• Listen Carefully, Take Notes, and Ask Questions. The teachers have a process they have developed in teaching their quilt class. It makes total sense to them. They will always demonstrate first what they expect you to complete. Watch their demonstration and don’t be afraid to ask questions. Take notes on your pattern so that you will have reminders when you are on your own. I had a lot of questions on technique and Kate was very patient with even my simplest questions. I knew I could trust her to help me.http://www.road2ca.com/class-info.html
  • Make Friends And Draw On Their Experience. Even though my class was geared to beginning/intermediate quilters, there were students at all levels with all kinds of quilting experience. It was invaluable to me to watch how they were working on the same project and hear their take on the instructions.Quilt Class Road to California Quilt Show

Cindy was from Escondido, California. She has been quilting since 1989 and has been attending Road since the beginning. She takes 5-6 classes every year!!! She signed up for 54-40 of Fly so she could just sit and sew on a calm day. She always looks for new tips when she takes a class. Kate’s piecing tip for using leaders and tails when chain sewing was valuable to Cindy.Quilt Class Road to California Quilt ShowCanadian Lynne has been quilting for 24 years. 2018 was her first time at Road. She signed up for 3 classes. As a “traditional” quilter, she liked learning the precision techniques and trying out the Bernina sewing machines.   Quilt Class Road to California Quilt ShowA quilter for over 30 years, Marilyn has been attending Road for 28 years. She took this class because it was offered on Tuesday and because she likes Kate. She thought the kit was fun .

  • Don’t Expect Perfection. I was reminded by several students that classes are meant to practice new skills and that practice does not mean immediate perfection.Quilt Class Road to California Quilt Show
  • Don’t Expect To Finish. I thought everyone finishes their projects during classes. Not so. Because everyone is at different levels, they are also at different speeds as far as working on the project goes. I barely finished (of which I was relieved) but several of my classmates inherited a new UFO!! And that’s OK.

Taking a quilt class at Road to California is a great way to expand your quilting skills, meet new people, and get to know an expert quilter up close and personal. While several quilt classes have already filled up for Road 2019, there are still lots of quilt classes available. Please visit our website to see which classes are still open and for instructions on how to register.

What quilt class(es) are you going to take at Road 2019?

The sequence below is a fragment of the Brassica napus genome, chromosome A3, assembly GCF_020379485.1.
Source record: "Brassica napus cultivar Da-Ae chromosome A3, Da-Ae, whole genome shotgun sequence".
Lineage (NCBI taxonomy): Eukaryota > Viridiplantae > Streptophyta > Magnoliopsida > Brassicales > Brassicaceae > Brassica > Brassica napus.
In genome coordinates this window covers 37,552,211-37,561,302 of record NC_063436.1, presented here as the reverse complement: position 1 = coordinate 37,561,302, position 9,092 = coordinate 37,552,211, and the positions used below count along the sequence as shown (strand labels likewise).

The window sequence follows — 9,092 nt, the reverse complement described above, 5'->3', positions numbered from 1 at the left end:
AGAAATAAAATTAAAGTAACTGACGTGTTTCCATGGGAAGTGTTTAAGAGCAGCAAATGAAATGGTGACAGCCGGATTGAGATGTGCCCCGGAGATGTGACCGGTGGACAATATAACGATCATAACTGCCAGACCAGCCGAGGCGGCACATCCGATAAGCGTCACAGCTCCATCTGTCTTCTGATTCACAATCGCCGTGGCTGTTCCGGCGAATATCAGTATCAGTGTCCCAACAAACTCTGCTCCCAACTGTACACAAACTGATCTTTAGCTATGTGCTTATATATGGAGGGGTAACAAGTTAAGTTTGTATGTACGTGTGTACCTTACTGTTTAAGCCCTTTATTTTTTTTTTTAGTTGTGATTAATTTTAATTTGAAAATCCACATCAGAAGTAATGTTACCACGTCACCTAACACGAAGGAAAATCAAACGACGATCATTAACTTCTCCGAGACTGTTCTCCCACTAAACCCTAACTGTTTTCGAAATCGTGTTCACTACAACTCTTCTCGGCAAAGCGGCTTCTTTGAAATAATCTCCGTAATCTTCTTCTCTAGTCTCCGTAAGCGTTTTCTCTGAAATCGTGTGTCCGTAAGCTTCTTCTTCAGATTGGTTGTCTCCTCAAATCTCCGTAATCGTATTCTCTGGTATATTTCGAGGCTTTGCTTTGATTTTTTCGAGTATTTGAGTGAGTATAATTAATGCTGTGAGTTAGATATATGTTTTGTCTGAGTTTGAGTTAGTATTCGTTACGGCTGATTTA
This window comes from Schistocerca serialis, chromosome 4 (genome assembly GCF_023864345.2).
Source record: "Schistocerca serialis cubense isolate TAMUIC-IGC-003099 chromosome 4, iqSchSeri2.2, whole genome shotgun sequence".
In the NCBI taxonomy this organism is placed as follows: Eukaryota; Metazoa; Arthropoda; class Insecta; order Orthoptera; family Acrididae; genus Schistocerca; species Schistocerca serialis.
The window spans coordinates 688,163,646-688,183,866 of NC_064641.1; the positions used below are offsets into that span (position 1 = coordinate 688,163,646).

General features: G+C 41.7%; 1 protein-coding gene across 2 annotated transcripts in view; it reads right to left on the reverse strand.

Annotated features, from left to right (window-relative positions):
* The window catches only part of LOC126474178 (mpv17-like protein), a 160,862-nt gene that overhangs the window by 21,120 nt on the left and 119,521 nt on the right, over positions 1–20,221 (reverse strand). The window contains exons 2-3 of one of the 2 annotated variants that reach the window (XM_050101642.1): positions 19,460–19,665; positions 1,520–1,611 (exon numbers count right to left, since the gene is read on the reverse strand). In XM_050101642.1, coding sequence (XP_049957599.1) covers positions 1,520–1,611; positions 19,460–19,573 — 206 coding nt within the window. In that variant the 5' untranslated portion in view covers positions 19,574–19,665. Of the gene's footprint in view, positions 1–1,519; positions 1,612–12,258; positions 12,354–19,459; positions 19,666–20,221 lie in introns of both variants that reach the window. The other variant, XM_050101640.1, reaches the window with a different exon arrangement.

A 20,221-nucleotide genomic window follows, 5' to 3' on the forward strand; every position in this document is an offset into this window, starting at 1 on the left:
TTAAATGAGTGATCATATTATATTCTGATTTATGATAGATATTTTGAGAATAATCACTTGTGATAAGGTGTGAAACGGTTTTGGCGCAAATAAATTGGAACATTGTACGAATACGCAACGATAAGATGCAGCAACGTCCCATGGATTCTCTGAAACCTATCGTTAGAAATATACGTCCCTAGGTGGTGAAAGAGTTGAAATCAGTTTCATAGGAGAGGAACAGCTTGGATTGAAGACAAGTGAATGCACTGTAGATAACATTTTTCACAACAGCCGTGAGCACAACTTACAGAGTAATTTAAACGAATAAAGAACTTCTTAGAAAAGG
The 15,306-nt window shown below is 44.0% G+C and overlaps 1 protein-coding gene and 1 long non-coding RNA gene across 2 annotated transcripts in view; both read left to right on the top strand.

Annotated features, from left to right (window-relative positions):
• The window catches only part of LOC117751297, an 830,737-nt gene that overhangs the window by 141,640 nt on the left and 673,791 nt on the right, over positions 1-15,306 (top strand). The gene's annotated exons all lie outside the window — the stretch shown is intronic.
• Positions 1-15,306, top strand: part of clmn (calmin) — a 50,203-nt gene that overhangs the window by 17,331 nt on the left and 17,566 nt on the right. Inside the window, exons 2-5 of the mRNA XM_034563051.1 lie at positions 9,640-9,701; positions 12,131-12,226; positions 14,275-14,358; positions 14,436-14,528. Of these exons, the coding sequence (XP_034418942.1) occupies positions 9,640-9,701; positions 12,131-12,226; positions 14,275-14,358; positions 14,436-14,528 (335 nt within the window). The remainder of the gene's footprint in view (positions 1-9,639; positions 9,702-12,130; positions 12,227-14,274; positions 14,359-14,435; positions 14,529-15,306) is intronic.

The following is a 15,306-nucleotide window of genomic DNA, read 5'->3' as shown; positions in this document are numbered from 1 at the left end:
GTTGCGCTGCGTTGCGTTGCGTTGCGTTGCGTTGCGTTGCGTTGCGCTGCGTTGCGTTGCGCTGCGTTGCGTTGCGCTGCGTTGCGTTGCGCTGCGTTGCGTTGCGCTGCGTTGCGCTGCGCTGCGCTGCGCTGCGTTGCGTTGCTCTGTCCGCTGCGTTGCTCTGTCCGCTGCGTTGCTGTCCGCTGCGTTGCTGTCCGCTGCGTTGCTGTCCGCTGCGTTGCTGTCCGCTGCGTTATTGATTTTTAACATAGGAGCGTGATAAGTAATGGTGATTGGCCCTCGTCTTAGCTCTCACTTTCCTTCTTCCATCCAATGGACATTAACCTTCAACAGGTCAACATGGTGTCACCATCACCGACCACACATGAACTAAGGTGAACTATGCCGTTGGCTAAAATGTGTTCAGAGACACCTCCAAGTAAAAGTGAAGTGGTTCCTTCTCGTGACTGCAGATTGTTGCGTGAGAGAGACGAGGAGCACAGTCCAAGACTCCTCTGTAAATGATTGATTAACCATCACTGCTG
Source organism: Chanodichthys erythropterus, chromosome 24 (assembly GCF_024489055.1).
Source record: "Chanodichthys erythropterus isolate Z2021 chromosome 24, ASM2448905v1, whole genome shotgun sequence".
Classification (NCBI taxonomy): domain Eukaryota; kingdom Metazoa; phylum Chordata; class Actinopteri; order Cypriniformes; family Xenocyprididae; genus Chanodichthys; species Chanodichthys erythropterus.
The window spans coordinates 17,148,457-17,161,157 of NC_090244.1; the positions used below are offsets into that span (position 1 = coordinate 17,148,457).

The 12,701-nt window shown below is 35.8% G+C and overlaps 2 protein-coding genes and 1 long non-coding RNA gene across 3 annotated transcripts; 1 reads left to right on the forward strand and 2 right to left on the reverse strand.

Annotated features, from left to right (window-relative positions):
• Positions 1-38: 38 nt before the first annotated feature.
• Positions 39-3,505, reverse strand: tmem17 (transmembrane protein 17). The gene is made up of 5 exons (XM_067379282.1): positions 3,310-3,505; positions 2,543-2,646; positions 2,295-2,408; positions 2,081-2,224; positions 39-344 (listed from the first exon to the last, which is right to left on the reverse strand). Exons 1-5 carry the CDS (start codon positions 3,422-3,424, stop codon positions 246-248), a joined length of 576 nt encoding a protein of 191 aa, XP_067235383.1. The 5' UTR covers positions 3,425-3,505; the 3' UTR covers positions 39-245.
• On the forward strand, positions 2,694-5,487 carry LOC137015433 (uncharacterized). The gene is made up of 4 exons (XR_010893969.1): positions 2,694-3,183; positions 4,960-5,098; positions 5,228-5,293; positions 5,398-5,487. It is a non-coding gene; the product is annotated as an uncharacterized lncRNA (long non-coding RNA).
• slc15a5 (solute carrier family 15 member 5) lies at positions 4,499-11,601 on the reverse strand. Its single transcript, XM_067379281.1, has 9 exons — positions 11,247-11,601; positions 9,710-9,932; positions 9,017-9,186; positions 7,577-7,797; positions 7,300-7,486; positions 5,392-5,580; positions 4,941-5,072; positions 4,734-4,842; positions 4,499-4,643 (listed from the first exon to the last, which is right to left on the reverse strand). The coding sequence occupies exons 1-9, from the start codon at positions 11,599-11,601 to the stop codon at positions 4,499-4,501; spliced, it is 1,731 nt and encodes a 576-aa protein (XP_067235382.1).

Everything You Wanted To Know About Singer Featherweight Machines

Lloyd Askew and Aspire is a popular vendor at Road to California. His knowledge about and access to selling Singer Featherweight Sewing Machines is incredible. For the past 25 years, Lloyd has been selling, repairing, and offering clinics to owners and quilt guilds on Singer Featherweight machines.Singer Featherweight

How did he become such an authority on Singer Featherweight machines? By accident of course.

Twenty-five years ago, Lloyd’s wife just wanted a Singer treadle machine for “decoration” for their home. As they hunted for the machine, Lloyd became “hooked” on the history and background of the industrial revolution and the early Singer machines. His interest than evolved in to a business which he started while still working in the corporate world. He has since retired from his corporate job but continues to maintain his Aspire business that includes a Featherweight Museum in his home in Anaheim, California. He has on display over 100 machines dating back to the 1850’s (pre-Civil War) as well as antique cabinets and other early Singer products.  Singer Featherweight Singer Featherweight Singer Featherweight

Lloyd enjoys sharing the history of early sewing machines. He related how in the early 1850’s, there were four sewing machine manufacturers: Wheeler and Wilson, Grover and Baker, Howe, and Singer. They were all fighting over patent rights for their machines and ultimately joined forces to form a “patent pool,” creating a monopoly on sewing machine manufacturing. Ultimately, Singer rose to the top and after 1860, they had blown the competition out of the water by not only offering superior machines (they developed an assembly line process before Ford) but also new business concepts like trade-ins and payment plans. Lloyd said, “Their marketing was “incredible.”   Singer Featherweight

The first Singer Featherweight machine was offered on October 3, 1933 during the Great Depression. It weighed 11 pounds and cost $125. Singer Featherweights were produced from 1933 until the late 1960’s.

Lloyd often plans his vacations around getting Singer Featherweight “stuff.” He has travelled internationally to Paris, England, and Germany. In the States, he has the best luck in the New England States.

Lloyd does not advertise his business nor does he have a website. Customers find out about him by word of mouth or when he has vendor booths at quilt shows like at Road to California. Because Lloyd doesn’t want “to leave my customers without service,” he currently has 2 apprentices that he is training including his grandson-in-law and his neighbor, Mario Ceballos aka “Mr. Featherweight.”

He also works with a painter who helps Lloyd customize Singer Featherweights to customers’ specifications like this beauty:

Singer Featherweight

Americana

Singer Featherweight

Tiny stitches on the flag

Singer Featherweight

Even the Declaration of Independence!!